One of the emerging trends we are witnessing globally from North Korean threat activity today is the insider threat posed by North Korean nationals gaining employment surreptitiously at corporations to conduct work in various IT roles. Though we have not yet observed direct connections between any of these North Korean IT workers and Brazilian enterprises, we note the potential for it to present a future risk given the growing startup ecosystem in Brazil, historical activity by North Korean threat actors in Brazil, and expansiveness of this problem. 

Diminished Activity From Russia Since Start of Ukraine War

Activity by Russian government-backed groups targeting Brazil has diminished significantly since the start of the war in Ukraine. Of the seven Russia-backed groups observed targeting Brazil, over 95% of the phishing activity targeting users in Brazil comes from one group, APT28 (aka FROZENLAKE). APT28’s targeting of Brazil dates back more than a decade, and Brazilian users have regularly been a target in the group’s frequent phishing campaigns. In late 2021, more than 200 Brazil-based users were targeted in large scale phishing campaigns by APT28. In those campaigns, which took place over several days between September and October 2021, APT28 sent credential phishing emails to over 14K recipients globally. Following late 2021, Russian groups have not targeted Brazil on a regular basis - a shift likely due at least in part to Russia’s efforts to prioritize cyber operations focused on Ukraine and NATO.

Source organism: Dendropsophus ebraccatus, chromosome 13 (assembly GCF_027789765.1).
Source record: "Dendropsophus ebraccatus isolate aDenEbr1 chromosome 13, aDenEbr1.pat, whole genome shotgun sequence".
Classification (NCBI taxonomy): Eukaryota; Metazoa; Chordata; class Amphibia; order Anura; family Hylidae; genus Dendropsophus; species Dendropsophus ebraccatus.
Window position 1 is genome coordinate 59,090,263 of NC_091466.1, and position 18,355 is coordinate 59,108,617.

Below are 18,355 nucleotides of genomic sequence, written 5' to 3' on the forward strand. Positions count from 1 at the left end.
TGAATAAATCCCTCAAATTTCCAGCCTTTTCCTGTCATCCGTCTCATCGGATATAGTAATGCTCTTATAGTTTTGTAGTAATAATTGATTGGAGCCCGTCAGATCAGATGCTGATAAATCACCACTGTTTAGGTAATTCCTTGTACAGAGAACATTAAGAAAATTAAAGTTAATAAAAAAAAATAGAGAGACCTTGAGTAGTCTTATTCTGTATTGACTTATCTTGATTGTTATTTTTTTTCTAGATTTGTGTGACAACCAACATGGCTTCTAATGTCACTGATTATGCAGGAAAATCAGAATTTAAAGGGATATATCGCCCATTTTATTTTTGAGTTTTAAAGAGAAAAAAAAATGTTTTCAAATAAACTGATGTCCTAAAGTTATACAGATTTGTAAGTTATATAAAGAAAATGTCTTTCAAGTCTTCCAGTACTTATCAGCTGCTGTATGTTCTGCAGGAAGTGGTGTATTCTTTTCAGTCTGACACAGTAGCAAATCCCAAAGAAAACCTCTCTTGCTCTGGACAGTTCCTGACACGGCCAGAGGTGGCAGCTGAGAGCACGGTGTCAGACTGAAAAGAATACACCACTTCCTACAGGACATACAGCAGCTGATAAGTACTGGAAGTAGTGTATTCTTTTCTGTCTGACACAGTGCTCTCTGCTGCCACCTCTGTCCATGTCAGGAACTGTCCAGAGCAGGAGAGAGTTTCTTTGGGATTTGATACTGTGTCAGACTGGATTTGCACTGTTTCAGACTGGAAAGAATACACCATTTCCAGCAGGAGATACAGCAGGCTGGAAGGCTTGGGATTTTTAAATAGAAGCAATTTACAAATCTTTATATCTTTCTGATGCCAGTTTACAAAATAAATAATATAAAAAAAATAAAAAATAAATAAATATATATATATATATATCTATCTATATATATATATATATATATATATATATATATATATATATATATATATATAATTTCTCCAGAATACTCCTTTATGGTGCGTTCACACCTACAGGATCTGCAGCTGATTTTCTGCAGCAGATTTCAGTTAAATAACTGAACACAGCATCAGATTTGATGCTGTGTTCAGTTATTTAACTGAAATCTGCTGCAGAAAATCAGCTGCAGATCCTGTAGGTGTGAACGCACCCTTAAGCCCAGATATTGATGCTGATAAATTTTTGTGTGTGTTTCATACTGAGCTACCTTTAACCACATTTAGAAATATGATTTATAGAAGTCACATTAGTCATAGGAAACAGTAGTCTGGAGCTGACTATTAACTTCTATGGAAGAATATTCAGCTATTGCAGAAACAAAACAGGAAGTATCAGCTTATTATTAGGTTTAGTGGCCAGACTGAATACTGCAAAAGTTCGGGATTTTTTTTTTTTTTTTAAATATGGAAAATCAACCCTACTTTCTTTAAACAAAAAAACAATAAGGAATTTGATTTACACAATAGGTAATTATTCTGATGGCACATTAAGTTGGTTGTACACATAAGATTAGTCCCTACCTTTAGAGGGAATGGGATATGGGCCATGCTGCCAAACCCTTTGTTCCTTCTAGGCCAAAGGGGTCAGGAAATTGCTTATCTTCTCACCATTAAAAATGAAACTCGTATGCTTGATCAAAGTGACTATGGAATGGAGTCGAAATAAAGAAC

Brazil’s Unique Cybercrime Ecosystem